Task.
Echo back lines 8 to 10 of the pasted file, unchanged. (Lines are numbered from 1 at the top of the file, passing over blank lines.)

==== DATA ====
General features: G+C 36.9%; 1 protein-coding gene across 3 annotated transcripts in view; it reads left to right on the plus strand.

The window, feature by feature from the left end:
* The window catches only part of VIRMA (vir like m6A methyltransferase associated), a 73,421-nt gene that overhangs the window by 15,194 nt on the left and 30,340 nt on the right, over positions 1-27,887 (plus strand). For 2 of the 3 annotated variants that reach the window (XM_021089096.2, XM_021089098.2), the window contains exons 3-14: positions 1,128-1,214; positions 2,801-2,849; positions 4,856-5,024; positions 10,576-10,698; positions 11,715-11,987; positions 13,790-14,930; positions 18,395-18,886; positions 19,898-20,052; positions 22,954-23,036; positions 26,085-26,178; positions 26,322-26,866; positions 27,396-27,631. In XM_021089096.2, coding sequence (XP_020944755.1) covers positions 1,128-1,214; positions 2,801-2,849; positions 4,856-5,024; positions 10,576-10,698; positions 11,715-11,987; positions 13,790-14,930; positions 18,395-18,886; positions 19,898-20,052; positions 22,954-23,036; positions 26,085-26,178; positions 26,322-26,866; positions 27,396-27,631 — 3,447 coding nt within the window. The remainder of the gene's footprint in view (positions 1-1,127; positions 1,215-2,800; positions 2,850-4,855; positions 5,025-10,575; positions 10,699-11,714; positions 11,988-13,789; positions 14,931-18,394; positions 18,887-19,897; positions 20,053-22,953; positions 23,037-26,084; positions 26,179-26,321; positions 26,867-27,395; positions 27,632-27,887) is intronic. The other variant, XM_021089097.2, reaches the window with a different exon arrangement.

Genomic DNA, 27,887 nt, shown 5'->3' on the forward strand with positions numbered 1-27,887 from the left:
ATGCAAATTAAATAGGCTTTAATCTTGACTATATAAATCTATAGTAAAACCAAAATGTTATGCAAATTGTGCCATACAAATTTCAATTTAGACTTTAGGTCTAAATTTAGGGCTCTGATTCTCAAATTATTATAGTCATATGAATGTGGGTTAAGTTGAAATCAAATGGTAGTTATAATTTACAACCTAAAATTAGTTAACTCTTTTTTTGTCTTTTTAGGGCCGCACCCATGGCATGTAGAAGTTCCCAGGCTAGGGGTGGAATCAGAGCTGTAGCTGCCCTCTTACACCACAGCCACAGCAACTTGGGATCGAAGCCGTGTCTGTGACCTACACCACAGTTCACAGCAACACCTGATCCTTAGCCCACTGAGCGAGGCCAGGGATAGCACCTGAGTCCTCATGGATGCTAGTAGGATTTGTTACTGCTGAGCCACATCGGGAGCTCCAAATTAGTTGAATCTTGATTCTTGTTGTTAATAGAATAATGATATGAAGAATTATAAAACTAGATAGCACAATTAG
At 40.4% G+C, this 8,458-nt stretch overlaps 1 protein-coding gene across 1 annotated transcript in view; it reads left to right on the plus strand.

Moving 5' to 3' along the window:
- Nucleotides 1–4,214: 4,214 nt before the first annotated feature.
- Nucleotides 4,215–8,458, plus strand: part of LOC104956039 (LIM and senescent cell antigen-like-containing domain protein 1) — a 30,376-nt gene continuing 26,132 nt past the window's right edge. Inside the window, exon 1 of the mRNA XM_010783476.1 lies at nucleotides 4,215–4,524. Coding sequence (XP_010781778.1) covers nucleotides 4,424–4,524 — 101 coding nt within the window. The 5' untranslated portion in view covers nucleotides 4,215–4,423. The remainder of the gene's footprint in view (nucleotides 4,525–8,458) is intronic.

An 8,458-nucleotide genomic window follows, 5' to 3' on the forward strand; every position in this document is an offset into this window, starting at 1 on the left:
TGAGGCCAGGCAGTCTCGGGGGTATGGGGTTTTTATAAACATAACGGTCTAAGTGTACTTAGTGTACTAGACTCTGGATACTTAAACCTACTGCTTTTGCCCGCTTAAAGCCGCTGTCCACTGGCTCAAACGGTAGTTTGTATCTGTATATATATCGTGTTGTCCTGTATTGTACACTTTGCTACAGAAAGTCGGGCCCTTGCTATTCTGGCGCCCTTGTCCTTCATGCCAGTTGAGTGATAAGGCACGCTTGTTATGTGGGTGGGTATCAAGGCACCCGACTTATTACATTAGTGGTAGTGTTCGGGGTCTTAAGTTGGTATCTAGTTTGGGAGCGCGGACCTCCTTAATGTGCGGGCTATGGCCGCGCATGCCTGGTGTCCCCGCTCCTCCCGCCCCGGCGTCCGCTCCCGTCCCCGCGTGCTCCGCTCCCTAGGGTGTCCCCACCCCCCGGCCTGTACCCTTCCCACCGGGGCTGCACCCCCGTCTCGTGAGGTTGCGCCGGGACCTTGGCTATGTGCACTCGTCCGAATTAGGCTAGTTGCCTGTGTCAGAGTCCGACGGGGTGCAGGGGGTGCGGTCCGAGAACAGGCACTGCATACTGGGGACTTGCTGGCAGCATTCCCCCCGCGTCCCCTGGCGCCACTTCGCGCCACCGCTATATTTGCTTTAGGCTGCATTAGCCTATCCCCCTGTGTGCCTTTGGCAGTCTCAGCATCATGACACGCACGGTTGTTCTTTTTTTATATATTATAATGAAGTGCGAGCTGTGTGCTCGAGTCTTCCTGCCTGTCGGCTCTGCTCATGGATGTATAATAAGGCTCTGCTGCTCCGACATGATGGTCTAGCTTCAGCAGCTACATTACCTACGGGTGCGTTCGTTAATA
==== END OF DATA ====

- Nucleotides 1–4,214: 4,214 nt before the first annotated feature.
- Nucleotides 4,215–8,458, plus strand: part of LOC104956039 (LIM and senescent cell antigen-like-containing domain protein 1) — a 30,376-nt gene continuing 26,132 nt past the window's right edge. Inside the window, exon 1 of the mRNA XM_010783476.1 lies at nucleotides 4,215–4,524. Coding sequence (XP_010781778.1) covers nucleotides 4,424–4,524 — 101 coding nt within the window. The 5' untranslated portion in view covers nucleotides 4,215–4,423. The remainder of the gene's footprint in view (nucleotides 4,525–8,458) is intronic.

An 8,458-nucleotide genomic window follows, 5' to 3' on the forward strand; every position in this document is an offset into this window, starting at 1 on the left: